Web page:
This is my attempt to play matchmaker. Nonprofit Boards, I’d like you to introduce you to the user experience (UX) industry.
I came to Cooper, a leading UX design consultancy, after ten-plus years working in the philanthropy sector. Because of my background in fundraising, and interest in social justice, I have served on a number of nonprofit boards, including the Hispanic Health Council, the Association of Fundraising Professionals, and currently Kristi Yamaguchi’s Always Dream Foundation. I’ve also managed alumni association boards of directors at top universities, including UC San Francisco, UC Berkeley, and The George Washington University.
When there are vacancies, boards often default to recruiting individuals from a handful of professions: lawyers, fundraisers, marketers, accounting and finance types, and philanthropists. These are important backgrounds to have on a nonprofit board. However, one critically important perspective is missing from most boards: design professionals.
I was drawn to UX design, and specifically Cooper, because I believed thoughtful, human-centric design leads to positive and disruptive change for organizations — and industries. My first few months at Cooper have exceeded expectations. Our broad-minded, anthropological approach to problem-solving is revolutionary and high impact. Our clients are wildly appreciative. My colleagues are mission-driven, passionate, brilliant, and committed to improving the human condition.
As I’ve learned about the UX community, I’ve discovered the concept of “hackathons” or “jams,” where designers convene to address organizational problems in service to the social justice community. At Cooper we express our passion for social justice through our UX Boot Camp, which provides pro bono consulting to world-class social change organizations, like Change.org and GLIDE. These project-based outreach efforts are terrific and highly effective. I hope they proliferate!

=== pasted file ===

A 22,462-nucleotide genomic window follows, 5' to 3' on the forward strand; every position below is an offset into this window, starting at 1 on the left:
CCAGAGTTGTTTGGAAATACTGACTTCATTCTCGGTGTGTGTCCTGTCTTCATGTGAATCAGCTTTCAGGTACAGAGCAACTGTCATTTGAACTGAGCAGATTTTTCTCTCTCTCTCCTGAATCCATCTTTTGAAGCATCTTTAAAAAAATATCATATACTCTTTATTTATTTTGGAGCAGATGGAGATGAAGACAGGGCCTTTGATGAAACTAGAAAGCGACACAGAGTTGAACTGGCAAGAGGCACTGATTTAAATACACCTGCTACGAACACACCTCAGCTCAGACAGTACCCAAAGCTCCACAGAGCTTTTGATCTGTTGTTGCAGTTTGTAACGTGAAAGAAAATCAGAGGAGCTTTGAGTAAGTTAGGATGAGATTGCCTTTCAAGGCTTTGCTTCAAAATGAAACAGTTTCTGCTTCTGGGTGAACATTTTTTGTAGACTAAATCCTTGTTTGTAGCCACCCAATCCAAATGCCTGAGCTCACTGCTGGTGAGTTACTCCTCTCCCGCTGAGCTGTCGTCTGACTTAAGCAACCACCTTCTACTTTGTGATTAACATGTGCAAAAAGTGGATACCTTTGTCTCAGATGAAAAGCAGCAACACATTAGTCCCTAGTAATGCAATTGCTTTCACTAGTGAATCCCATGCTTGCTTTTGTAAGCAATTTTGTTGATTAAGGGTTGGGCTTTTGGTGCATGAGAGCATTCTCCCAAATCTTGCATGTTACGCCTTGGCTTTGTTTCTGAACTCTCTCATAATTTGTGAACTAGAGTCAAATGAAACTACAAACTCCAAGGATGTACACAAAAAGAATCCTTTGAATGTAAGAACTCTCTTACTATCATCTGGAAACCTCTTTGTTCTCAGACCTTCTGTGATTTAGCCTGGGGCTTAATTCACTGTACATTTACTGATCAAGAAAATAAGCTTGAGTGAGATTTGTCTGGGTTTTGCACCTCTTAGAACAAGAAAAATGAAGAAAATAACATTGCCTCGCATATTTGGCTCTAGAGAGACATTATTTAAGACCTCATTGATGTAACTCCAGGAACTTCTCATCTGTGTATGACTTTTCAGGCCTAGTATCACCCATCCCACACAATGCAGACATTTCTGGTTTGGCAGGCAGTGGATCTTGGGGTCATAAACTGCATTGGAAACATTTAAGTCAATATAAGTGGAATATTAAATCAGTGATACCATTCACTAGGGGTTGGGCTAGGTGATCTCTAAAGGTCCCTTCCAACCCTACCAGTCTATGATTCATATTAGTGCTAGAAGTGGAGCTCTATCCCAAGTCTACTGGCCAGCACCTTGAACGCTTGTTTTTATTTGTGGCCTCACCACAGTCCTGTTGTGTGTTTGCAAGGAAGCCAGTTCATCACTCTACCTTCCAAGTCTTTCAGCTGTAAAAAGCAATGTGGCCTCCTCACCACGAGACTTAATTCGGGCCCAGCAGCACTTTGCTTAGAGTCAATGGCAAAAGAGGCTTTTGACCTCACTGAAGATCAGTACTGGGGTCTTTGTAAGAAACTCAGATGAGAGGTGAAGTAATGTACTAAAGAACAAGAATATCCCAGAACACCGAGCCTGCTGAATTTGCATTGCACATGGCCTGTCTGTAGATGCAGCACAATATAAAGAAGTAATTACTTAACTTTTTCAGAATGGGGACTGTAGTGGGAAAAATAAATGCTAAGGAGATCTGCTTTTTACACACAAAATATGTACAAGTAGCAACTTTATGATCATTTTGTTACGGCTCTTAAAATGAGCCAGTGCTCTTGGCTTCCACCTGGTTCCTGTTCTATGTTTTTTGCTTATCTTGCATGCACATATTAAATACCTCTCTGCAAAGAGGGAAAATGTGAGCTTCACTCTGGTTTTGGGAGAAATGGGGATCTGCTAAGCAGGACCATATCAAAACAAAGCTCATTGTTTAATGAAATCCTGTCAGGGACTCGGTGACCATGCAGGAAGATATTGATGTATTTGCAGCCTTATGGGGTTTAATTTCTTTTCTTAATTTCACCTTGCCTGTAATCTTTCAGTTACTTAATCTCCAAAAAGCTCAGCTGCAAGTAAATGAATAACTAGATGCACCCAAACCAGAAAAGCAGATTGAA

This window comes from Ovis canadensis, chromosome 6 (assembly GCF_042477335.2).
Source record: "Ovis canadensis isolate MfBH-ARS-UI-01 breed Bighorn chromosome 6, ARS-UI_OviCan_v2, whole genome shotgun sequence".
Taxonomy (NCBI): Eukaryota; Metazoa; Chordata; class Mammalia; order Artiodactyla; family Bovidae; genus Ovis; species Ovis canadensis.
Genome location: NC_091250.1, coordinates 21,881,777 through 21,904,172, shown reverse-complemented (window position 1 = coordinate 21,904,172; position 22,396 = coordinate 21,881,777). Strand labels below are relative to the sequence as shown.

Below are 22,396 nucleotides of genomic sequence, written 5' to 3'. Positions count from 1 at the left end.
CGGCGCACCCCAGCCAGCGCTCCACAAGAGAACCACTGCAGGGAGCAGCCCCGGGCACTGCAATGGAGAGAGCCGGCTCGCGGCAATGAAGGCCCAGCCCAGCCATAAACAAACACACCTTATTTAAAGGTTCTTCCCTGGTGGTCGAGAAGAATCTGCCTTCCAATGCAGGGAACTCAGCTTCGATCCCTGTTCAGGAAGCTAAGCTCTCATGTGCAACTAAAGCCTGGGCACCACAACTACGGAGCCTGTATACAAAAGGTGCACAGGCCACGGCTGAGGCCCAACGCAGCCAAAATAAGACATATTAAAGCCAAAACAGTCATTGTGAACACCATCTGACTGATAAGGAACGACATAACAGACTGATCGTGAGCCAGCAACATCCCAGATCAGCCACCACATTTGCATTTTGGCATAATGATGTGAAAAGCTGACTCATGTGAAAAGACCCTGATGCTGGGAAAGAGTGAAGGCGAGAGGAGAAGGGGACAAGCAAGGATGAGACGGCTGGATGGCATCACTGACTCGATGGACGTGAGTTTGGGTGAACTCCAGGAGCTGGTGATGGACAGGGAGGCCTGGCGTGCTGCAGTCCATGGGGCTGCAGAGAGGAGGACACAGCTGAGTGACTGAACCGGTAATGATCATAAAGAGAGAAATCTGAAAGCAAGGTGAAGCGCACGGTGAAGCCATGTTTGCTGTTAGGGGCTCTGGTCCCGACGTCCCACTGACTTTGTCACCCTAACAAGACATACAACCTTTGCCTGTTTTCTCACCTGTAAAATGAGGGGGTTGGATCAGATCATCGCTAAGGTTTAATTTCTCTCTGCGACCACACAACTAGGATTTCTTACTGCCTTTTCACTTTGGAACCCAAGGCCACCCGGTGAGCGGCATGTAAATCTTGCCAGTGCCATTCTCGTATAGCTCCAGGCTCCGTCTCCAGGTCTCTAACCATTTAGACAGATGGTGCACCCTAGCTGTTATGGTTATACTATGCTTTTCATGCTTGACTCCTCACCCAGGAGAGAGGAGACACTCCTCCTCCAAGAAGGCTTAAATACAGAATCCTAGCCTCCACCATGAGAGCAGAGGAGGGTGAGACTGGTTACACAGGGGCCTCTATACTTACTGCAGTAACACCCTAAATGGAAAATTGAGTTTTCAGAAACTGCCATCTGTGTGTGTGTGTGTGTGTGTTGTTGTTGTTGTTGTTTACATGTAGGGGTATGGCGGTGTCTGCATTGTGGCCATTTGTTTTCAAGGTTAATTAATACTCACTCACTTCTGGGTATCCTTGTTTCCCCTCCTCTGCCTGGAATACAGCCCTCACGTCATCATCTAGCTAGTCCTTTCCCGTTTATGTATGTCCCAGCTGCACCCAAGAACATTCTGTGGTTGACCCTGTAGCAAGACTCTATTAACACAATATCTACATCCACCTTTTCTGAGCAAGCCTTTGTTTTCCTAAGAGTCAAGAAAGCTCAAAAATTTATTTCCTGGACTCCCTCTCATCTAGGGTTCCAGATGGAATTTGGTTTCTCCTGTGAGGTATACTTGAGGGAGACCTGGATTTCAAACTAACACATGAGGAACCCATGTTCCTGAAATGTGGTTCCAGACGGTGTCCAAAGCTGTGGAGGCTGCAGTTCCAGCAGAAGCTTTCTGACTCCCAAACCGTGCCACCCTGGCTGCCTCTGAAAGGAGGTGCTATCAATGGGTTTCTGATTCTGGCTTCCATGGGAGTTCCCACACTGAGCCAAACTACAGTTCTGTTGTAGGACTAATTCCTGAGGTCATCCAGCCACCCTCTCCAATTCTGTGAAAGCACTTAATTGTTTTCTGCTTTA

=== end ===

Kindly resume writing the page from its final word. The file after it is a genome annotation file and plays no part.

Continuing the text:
Having served on numerous boards, our most inspiring meeting is always the annual strategic retreat. During this meeting, in its most effective incarnation, we hire a professional external facilitator to stimulate new ideas and ways of thinking. We leave the meeting inspired to implement these innovative programs and approaches. However, more often than not, after the retreat, the board loses momentum and sticks to comfortable patterns. Oftentimes, the exciting ideas that arise during the retreat are not explored again until the next year’s retreat.
Imagine if your board was infused with a user-centric, solutions-based approach to addressing its mission ALL. YEAR. LONG! I’d like to propose an easy (gasp!) way to make this a reality: proactively recruit an outstanding UX designer to join your nonprofit board.
Designers are made for nonprofit boards. Here’s why:
- Designers are, by nature, deeply goal-directed, compassionate, analytical, hard-working, and people-oriented. These are all qualities every board needs.
- Designers’ perspectives will help you think outside the box to revolutionize nonprofit programs and services.
- A design approach will sharpen your organization’s focus on the needs of its target constituencies, e.g. clients, volunteers, donors, and employees.
- Designers can help your organization incorporate best practices in technology and service design.
- Designers are great communicators and understand the tech sector inside and out. They can teach you about, and translate, your organization’s relevance to the ever-elusive “tech” philanthropy community.
To Designers: Your skills and perspective are unique and indispensable. I encourage you to take your empathy and passion for helping people to the next level; consider investing more long-term in causes you are passionate about. Investigate nonprofits with missions that resonate with you, volunteer, and consider joining a board. Through this experience, you will meet wonderful friends, make valuable business connections, and effect great change.
To Nonprofit Boards: Designers (i.e. user-centric problem solvers who humanize products and services) are remarkable professionals. Next time you are strategizing around who should fill your board vacancy, I encourage you to recruit for an essential skillset you are probably missing: UX design. If you want advice for how to identify a top designer, email me at firstname.lastname@example.org.
I assure you that nonprofit boards and UX designers will make a perfect union. Please be in touch and let me know how it turns out.
Photo credit: Associations Now (associationsnow.com)